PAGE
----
Stiftung Warentest

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Stiftung Warentest
Type Independent Foundation under civil law
Founded 1964 in Berlin, Germany
Founders Federal Republic of Germany
Headquarters Berlin-Tiergarten, Germany
Area served Germany
Key people Hubertus Primus
Employees 316 in Germany (2012)
Website test.de

Stiftung Warentest is a German consumer organisation and foundation involved in investigating and comparing goods and services in an unbiased way. It was founded on 4 December 1964 by the Federal Republic of Germany as an independent foundation under civil law. It is based in Berlin. Beyond its subscriber base and media coverage, content from Stiftung Warentest can be disseminated through Proconsumer WOM.

Aims and importance[edit]

Stiftung Warentest has an important role in two main areas. On the one hand it has the task of comparing objective aspects such as usefulness, functionality and environmental impact, and on the other hand it has the mission of educating consumers so they can learn how to make best use of the income available to them and behave in a health promoting and environmentally aware way.

Due to its very well known and established reputation as an independent and reliable organization, the foundation has a considerable influence on the buying behavior of consumers. Good ratings and verdicts are often given great prominence in product advertising and on product packaging. In contrast, bad ratings and verdicts frequently lead to a decline in sales and thus sometimes legal action against SW by the manufacturers. According to SW, they are sued ten times a year. The foundation has never actually been ordered by the courts to pay compensation and usually wins any legal action taken against it.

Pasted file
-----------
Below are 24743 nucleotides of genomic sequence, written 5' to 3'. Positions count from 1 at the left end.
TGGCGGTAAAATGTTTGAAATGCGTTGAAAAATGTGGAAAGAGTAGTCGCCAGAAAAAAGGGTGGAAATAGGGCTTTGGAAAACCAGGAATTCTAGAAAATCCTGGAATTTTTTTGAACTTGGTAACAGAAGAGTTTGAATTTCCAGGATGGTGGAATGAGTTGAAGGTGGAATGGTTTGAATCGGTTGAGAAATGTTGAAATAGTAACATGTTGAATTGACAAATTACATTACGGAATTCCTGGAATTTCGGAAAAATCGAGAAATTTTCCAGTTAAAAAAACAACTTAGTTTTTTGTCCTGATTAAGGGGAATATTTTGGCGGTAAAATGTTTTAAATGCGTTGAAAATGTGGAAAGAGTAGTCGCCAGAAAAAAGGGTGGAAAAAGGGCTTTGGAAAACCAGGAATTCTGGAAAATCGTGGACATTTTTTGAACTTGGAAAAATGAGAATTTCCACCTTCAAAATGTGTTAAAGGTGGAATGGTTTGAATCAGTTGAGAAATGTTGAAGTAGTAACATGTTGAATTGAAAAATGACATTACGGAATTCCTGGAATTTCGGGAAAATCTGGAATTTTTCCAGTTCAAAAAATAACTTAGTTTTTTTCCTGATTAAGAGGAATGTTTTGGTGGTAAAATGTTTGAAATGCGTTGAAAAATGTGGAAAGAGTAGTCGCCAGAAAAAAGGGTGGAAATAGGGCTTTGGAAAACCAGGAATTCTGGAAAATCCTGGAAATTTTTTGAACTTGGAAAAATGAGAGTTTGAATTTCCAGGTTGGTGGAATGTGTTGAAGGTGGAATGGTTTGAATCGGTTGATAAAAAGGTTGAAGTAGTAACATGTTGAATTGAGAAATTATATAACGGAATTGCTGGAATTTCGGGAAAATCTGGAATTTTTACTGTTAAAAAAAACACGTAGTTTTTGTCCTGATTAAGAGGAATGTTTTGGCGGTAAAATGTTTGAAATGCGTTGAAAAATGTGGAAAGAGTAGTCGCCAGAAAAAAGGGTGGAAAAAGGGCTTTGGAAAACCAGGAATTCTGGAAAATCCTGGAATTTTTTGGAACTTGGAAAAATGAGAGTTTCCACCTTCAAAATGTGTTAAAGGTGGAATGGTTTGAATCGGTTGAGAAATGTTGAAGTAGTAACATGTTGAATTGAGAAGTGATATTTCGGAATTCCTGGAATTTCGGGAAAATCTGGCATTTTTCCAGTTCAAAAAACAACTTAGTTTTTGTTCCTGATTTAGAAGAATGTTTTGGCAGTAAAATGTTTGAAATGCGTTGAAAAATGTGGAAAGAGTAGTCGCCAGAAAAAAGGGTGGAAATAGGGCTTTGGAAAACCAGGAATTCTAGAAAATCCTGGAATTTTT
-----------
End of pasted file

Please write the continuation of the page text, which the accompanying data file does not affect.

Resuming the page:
Financing[edit]

Stiftung Warentest is self-financing, selling its own magazines test (annual circulation on average 462,000 copies) and Finanztest (234,000), books and special magazine issues, and also investigation results as paid-for content on its own website. Sales revenues in 2012 totalled approximately €39.5 million.

The foundation also receives a subsidy of €3.5 million from the Federal Ministry of Nutrition, Agriculture and Consumer Protection. This is compensation for the fact that it does not carry any advertisements in its publications because this could compromise its independence.

Investigation work[edit]

Stiftung Warentest carries out more than 200 comparative product tests and investigations of services from nearly all areas of everyday life every year. Since 2002, products and services on special limited offer, mainly by the discount retailer chains, have also been investigated every week and the results quickly published. Aspects of corporate social responsibility (CSR) have been a part of the investigations of some specified products since 2004. There is also a section on investigated medication ("Medikamente im Test"), which provides information about more than 9000 medicines and 175 areas of application.

Market researchers and scientific staff are employed by Stiftung Warentest with the responsibility for selecting the products and services and the carrying out of the investigations. Each investigation project must be approved of by the Advisory Council and discussed at a meeting with advisory experts representing consumers, industry, manufacturers / retailers and providers, as well as independent experts.

The investigations are not actually carried out by Stiftung Warentest's staff members themselves, but by independent external test institutes worldwide. Test samples are purchased anonymously in shops and not provided by the manufacturers.